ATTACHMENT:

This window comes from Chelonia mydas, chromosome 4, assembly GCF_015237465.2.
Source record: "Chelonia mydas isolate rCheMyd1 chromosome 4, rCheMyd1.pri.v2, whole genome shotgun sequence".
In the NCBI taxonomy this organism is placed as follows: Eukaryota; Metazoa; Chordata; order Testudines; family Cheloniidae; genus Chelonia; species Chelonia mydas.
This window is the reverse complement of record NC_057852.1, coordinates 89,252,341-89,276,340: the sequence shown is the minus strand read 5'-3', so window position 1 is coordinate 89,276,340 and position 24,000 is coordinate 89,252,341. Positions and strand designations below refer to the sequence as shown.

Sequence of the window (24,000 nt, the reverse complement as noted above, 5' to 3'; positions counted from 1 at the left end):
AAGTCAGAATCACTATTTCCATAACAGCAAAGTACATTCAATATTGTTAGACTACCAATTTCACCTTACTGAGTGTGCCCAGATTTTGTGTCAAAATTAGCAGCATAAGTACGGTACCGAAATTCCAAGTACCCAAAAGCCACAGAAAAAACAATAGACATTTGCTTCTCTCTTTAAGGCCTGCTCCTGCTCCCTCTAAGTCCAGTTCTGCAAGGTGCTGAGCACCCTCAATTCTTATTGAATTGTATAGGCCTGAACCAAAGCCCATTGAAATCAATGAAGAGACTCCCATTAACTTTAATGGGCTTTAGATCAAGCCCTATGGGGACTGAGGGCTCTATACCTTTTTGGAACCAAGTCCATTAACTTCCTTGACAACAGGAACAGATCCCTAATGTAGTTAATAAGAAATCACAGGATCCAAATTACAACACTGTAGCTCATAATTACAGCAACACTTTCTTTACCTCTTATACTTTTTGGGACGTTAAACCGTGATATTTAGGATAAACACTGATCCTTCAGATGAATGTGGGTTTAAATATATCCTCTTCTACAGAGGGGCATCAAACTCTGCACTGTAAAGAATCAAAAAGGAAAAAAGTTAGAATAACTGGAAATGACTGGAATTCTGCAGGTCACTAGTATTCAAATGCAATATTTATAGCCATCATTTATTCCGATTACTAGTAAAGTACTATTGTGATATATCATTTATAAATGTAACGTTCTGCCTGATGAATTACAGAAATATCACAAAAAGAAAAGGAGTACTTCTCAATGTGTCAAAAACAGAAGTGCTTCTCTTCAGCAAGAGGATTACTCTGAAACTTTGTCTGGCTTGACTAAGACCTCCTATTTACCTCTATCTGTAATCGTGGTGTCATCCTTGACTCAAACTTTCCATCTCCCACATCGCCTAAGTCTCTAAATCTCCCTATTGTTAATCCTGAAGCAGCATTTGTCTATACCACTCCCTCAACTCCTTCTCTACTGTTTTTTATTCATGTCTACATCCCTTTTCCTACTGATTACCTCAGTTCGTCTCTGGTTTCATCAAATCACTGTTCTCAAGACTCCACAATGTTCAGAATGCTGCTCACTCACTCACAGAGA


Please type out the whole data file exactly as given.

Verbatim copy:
This window comes from Chelonia mydas, chromosome 4, assembly GCF_015237465.2.
Source record: "Chelonia mydas isolate rCheMyd1 chromosome 4, rCheMyd1.pri.v2, whole genome shotgun sequence".
In the NCBI taxonomy this organism is placed as follows: Eukaryota; Metazoa; Chordata; order Testudines; family Cheloniidae; genus Chelonia; species Chelonia mydas.
This window is the reverse complement of record NC_057852.1, coordinates 89,252,341-89,276,340: the sequence shown is the minus strand read 5'-3', so window position 1 is coordinate 89,276,340 and position 24,000 is coordinate 89,252,341. Positions and strand designations below refer to the sequence as shown.

Sequence of the window (24,000 nt, the reverse complement as noted above, 5' to 3'; positions counted from 1 at the left end):
AAGTCAGAATCACTATTTCCATAACAGCAAAGTACATTCAATATTGTTAGACTACCAATTTCACCTTACTGAGTGTGCCCAGATTTTGTGTCAAAATTAGCAGCATAAGTACGGTACCGAAATTCCAAGTACCCAAAAGCCACAGAAAAAACAATAGACATTTGCTTCTCTCTTTAAGGCCTGCTCCTGCTCCCTCTAAGTCCAGTTCTGCAAGGTGCTGAGCACCCTCAATTCTTATTGAATTGTATAGGCCTGAACCAAAGCCCATTGAAATCAATGAAGAGACTCCCATTAACTTTAATGGGCTTTAGATCAAGCCCTATGGGGACTGAGGGCTCTATACCTTTTTGGAACCAAGTCCATTAACTTCCTTGACAACAGGAACAGATCCCTAATGTAGTTAATAAGAAATCACAGGATCCAAATTACAACACTGTAGCTCATAATTACAGCAACACTTTCTTTACCTCTTATACTTTTTGGGACGTTAAACCGTGATATTTAGGATAAACACTGATCCTTCAGATGAATGTGGGTTTAAATATATCCTCTTCTACAGAGGGGCATCAAACTCTGCACTGTAAAGAATCAAAAAGGAAAAAAGTTAGAATAACTGGAAATGACTGGAATTCTGCAGGTCACTAGTATTCAAATGCAATATTTATAGCCATCATTTATTCCGATTACTAGTAAAGTACTATTGTGATATATCATTTATAAATGTAACGTTCTGCCTGATGAATTACAGAAATATCACAAAAAGAAAAGGAGTACTTCTCAATGTGTCAAAAACAGAAGTGCTTCTCTTCAGCAAGAGGATTACTCTGAAACTTTGTCTGGCTTGACTAAGACCTCCTATTTACCTCTATCTGTAATCGTGGTGTCATCCTTGACTCAAACTTTCCATCTCCCACATCGCCTAAGTCTCTAAATCTCCCTATTGTTAATCCTGAAGCAGCATTTGTCTATACCACTCCCTCAACTCCTTCTCTACTGTTTTTTATTCATGTCTACATCCCTTTTCCTACTGATTACCTCAGTTCGTCTCTGGTTTCATCAAATCACTGTTCTCAAGACTCCACAATGTTCAGAATGCTGCTCACTCACTCACAGAGA